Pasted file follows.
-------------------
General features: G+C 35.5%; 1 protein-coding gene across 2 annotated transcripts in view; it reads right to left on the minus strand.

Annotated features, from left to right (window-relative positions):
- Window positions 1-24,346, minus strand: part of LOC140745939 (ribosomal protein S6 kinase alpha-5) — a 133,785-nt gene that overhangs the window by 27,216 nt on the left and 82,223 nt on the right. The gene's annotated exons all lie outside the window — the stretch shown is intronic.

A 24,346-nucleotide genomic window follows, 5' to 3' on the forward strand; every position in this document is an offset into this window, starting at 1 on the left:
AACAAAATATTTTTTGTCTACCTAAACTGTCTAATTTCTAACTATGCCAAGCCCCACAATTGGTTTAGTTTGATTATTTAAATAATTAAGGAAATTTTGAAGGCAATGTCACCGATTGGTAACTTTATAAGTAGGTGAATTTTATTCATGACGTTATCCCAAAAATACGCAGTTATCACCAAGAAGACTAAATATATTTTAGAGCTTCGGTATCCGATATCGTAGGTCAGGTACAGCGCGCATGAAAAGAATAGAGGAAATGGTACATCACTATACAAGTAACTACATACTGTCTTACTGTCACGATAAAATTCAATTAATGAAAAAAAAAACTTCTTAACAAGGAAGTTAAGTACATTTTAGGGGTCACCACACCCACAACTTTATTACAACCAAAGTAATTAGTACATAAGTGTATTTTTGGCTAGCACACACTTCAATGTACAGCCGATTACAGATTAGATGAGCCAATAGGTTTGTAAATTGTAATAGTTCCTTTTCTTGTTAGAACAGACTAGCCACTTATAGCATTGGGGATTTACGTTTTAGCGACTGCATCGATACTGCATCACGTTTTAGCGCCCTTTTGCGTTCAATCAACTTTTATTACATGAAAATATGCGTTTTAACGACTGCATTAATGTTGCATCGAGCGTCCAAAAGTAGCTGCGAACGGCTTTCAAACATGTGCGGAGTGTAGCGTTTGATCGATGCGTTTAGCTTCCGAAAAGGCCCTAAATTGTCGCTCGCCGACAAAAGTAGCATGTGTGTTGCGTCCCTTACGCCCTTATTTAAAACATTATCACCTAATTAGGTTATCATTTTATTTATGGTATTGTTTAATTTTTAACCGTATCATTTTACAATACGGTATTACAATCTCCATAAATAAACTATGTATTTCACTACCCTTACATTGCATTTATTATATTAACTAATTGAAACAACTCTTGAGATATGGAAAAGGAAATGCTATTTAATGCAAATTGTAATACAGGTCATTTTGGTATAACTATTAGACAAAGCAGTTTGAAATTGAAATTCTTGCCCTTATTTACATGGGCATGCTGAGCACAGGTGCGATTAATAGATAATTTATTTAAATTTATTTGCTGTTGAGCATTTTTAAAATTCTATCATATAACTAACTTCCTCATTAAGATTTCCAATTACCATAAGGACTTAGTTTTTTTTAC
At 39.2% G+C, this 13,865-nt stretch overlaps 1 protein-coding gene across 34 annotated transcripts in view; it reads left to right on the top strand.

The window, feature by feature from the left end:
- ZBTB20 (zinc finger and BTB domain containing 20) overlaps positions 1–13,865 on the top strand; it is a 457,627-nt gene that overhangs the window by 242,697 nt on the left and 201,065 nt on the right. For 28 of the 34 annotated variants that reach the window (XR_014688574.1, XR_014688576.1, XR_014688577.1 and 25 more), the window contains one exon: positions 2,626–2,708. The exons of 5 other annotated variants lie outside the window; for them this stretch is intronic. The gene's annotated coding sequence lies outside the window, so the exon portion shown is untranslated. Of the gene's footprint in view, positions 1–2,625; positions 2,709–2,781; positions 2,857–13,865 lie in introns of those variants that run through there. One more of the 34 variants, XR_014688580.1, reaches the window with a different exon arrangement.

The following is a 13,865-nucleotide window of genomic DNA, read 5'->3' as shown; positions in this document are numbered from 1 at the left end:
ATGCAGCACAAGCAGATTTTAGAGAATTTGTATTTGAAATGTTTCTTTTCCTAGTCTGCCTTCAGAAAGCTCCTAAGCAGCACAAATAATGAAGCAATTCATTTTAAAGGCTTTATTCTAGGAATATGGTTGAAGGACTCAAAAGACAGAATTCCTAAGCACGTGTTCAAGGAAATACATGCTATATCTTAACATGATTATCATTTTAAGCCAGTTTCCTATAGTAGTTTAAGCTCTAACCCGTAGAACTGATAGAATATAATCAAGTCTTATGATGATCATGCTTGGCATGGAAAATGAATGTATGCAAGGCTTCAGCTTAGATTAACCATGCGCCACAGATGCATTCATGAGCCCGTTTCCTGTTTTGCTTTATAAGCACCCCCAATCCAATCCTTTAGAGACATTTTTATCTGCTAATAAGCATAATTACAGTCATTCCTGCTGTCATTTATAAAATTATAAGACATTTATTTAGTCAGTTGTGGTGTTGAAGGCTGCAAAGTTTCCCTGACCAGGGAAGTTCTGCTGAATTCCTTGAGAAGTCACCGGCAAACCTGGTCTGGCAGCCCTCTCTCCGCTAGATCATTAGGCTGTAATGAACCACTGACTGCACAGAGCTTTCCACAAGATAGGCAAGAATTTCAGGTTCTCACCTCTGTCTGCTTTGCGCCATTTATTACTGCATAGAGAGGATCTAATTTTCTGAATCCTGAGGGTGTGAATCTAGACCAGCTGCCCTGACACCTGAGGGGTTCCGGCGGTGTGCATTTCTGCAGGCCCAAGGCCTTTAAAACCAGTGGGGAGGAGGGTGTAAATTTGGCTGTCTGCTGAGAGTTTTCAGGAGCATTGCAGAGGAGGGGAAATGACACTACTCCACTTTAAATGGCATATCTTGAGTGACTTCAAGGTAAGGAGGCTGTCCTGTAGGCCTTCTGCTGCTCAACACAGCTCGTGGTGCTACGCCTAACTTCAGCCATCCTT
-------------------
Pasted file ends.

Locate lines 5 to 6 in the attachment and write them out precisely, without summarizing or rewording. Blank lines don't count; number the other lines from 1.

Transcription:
AACAAAATATTTTTTGTCTACCTAAACTGTCTAATTTCTAACTATGCCAAGCCCCACAATTGGTTTAGTTTGATTATTTAAATAATTAAGGAAATTTTGAAGGCAATGTCACCGATTGGTAACTTTATAAGTAGGTGAATTTTATTCATGACGTTATCCCAAAAATACGCAGTTATCACCAAGAAGACTAAATATATTTTAGAGCTTCGGTATCCGATATCGTAGGTCAGGTACAGCGCGCATGAAAAGAATAGAGGAAATGGTACATCACTATACAAGTAACTACATACTGTCTTACTGTCACGATAAAATTCAATTAATGAAAAAAAAAACTTCTTAACAAGGAAGTTAAGTACATTTTAGGGGTCACCACACCCACAACTTTATTACAACCAAAGTAATTAGTACATAAGTGTATTTTTGGCTAGCACACACTTCAATGTACAGCCGATTACAGATTAGATGAGCCAATAGGTTTGTAAATTGTAATAGTTCCTTTTCTTGTTAGAACAGACTAGCCACTTATAGCATTGGGGATTTACGTTTTAGCGACTGCATCGATACTGCATCACGTTTTAGCGCCCTTTTGCGTTCAATCAACTTTTATTACATGAAAATATGCGTTTTAACGACTGCATTAATGTTGCATCGAGCGTCCAAAAGTAGCTGCGAACGGCTTTCAAACATGTGCGGAGTGTAGCGTTTGATCGATGCGTTTAGCTTCCGAAAAGGCCCTAAATTGTCGCTCGCCGACAAAAGTAGCATGTGTGTTGCGTCCCTTACGCCCTTATTTAAAACATTATCACCTAATTAGGTTATCATTTTATTTATGGTATTGTTTAATTTTTAACCGTATCATTTTACAATACGGTATTACAATCTCCATAAATAAACTATGTATTTCACTACCCTTACATTGCATTTATTATATTAACTAATTGAAACAACTCTTGAGATATGGAAAAGGAAATGCTATTTAATGCAAATTGTAATACAGGTCATTTTGGTATAACTATTAGACAAAGCAGTTTGAAATTGAAATTCTTGCCCTTATTTACATGGGCATGCTGAGCACAGGTGCGATTAATAGATAATTTATTTAAATTTATTTGCTGTTGAGCATTTTTAAAATTCTATCATATAACTAACTTCCTCATTAAGATTTCCAATTACCATAAGGACTTAGTTTTTTTTAC
At 39.2% G+C, this 13,865-nt stretch overlaps 1 protein-coding gene across 34 annotated transcripts in view; it reads left to right on the top strand.